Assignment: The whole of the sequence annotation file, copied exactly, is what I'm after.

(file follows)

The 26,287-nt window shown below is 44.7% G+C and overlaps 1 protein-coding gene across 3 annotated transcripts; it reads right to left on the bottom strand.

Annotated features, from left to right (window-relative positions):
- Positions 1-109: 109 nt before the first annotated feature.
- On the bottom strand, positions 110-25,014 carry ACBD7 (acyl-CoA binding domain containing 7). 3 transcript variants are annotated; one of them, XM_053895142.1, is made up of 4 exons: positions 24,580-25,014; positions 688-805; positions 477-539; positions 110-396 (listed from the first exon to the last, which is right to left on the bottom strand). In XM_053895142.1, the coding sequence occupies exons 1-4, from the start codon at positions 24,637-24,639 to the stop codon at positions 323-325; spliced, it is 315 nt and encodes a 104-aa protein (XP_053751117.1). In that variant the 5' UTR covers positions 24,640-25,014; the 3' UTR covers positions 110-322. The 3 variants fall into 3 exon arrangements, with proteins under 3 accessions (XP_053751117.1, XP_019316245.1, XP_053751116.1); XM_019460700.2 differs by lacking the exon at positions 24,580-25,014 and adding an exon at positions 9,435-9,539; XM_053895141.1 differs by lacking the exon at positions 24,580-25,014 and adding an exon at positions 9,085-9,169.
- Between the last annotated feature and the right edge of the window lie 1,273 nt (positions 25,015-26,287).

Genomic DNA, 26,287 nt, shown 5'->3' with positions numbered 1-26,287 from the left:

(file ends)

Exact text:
The 26,287-nt window shown below is 44.7% G+C and overlaps 1 protein-coding gene across 3 annotated transcripts; it reads right to left on the bottom strand.

Annotated features, from left to right (window-relative positions):
- Positions 1-109: 109 nt before the first annotated feature.
- On the bottom strand, positions 110-25,014 carry ACBD7 (acyl-CoA binding domain containing 7). 3 transcript variants are annotated; one of them, XM_053895142.1, is made up of 4 exons: positions 24,580-25,014; positions 688-805; positions 477-539; positions 110-396 (listed from the first exon to the last, which is right to left on the bottom strand). In XM_053895142.1, the coding sequence occupies exons 1-4, from the start codon at positions 24,637-24,639 to the stop codon at positions 323-325; spliced, it is 315 nt and encodes a 104-aa protein (XP_053751117.1). In that variant the 5' UTR covers positions 24,640-25,014; the 3' UTR covers positions 110-322. The 3 variants fall into 3 exon arrangements, with proteins under 3 accessions (XP_053751117.1, XP_019316245.1, XP_053751116.1); XM_019460700.2 differs by lacking the exon at positions 24,580-25,014 and adding an exon at positions 9,435-9,539; XM_053895141.1 differs by lacking the exon at positions 24,580-25,014 and adding an exon at positions 9,085-9,169.
- Between the last annotated feature and the right edge of the window lie 1,273 nt (positions 25,015-26,287).

Genomic DNA, 26,287 nt, shown 5'->3' with positions numbered 1-26,287 from the left: